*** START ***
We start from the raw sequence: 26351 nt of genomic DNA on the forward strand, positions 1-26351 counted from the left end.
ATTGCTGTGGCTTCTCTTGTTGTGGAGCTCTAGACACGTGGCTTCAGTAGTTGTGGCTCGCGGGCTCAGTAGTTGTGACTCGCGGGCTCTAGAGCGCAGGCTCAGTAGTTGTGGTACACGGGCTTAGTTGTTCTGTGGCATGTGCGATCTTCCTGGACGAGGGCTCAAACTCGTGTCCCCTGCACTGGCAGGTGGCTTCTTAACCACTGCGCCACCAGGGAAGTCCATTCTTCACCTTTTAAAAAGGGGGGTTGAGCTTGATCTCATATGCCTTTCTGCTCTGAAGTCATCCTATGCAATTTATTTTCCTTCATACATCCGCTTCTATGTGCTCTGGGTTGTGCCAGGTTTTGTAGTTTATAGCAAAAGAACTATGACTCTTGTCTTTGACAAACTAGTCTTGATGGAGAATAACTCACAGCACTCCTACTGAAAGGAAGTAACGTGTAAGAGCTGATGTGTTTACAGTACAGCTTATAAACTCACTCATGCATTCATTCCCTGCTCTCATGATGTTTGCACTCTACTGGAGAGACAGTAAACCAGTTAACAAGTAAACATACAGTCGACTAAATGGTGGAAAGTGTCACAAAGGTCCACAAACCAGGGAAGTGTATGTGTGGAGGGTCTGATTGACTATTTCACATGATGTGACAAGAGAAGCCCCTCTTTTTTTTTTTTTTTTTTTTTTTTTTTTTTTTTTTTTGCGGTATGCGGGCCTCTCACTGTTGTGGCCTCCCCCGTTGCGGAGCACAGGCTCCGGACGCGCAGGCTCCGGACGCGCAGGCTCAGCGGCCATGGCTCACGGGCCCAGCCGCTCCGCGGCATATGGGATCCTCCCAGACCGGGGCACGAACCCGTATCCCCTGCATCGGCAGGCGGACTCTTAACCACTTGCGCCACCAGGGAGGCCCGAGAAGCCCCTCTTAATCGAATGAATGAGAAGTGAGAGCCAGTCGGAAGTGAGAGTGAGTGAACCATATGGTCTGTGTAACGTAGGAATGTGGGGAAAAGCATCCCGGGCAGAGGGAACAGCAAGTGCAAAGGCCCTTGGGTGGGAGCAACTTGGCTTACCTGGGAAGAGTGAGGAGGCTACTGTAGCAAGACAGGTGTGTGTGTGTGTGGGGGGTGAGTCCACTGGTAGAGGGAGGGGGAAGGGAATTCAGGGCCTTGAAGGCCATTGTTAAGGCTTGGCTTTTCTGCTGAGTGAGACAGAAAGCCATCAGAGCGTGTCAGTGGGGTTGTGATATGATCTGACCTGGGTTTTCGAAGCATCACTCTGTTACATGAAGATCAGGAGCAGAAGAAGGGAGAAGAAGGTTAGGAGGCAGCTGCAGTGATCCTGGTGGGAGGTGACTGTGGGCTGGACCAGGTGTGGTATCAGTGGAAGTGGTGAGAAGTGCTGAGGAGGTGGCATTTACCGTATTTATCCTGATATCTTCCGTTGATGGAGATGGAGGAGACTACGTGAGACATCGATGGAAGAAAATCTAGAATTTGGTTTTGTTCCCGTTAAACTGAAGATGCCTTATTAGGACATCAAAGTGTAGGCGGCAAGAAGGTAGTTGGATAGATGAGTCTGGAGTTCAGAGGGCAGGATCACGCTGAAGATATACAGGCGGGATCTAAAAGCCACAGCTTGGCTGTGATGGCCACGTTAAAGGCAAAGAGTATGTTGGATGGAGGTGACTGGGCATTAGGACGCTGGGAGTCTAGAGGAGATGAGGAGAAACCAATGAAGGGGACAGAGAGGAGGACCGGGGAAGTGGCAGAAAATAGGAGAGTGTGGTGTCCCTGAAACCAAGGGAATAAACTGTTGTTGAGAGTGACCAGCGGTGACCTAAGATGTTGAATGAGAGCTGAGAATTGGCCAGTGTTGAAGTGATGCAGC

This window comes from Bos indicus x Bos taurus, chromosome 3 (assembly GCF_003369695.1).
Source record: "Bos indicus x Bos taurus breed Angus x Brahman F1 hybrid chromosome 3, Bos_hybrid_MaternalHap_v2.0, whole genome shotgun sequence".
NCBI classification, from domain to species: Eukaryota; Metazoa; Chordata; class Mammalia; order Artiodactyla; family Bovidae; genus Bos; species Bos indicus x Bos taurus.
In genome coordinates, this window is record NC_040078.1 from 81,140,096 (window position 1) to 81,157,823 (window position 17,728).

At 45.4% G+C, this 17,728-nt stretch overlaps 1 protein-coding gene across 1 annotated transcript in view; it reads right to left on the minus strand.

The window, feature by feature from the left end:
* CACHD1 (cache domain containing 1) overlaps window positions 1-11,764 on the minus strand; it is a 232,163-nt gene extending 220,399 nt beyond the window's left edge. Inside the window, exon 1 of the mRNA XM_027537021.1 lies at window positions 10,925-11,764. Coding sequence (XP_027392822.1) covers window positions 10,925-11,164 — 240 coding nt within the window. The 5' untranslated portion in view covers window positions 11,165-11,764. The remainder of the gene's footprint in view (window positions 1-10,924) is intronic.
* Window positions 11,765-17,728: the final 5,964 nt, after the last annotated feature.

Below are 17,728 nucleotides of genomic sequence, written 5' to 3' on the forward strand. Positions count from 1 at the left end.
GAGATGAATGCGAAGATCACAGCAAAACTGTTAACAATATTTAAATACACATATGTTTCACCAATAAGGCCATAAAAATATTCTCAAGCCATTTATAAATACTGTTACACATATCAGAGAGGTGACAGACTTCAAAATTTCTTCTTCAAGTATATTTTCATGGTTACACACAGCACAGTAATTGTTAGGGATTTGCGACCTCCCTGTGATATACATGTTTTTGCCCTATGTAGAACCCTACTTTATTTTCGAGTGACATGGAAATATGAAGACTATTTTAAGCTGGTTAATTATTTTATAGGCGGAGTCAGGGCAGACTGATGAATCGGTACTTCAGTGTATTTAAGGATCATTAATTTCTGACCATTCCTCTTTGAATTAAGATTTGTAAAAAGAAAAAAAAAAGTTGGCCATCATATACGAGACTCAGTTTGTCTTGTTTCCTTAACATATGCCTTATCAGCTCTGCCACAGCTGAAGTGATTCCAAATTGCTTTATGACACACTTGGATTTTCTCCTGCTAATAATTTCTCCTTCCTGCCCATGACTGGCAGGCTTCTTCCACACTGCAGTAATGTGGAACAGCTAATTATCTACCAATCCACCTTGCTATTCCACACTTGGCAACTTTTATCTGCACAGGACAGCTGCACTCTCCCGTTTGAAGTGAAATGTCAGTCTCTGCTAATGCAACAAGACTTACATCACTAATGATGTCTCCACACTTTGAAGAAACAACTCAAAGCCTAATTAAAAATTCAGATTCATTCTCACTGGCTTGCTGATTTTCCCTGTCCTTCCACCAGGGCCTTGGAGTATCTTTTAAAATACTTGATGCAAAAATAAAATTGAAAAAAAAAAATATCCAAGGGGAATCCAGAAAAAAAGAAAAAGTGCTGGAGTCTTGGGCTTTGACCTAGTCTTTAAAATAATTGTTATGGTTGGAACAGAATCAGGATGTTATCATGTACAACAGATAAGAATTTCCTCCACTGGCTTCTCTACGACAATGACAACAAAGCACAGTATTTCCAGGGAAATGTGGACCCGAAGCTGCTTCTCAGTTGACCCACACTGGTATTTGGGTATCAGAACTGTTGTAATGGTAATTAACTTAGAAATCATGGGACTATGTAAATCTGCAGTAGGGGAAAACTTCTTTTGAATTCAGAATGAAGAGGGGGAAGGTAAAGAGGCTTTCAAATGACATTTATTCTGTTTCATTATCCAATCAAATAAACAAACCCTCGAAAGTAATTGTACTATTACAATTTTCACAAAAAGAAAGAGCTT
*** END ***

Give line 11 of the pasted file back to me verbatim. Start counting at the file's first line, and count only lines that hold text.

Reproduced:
Below are 17,728 nucleotides of genomic sequence, written 5' to 3' on the forward strand. Positions count from 1 at the left end.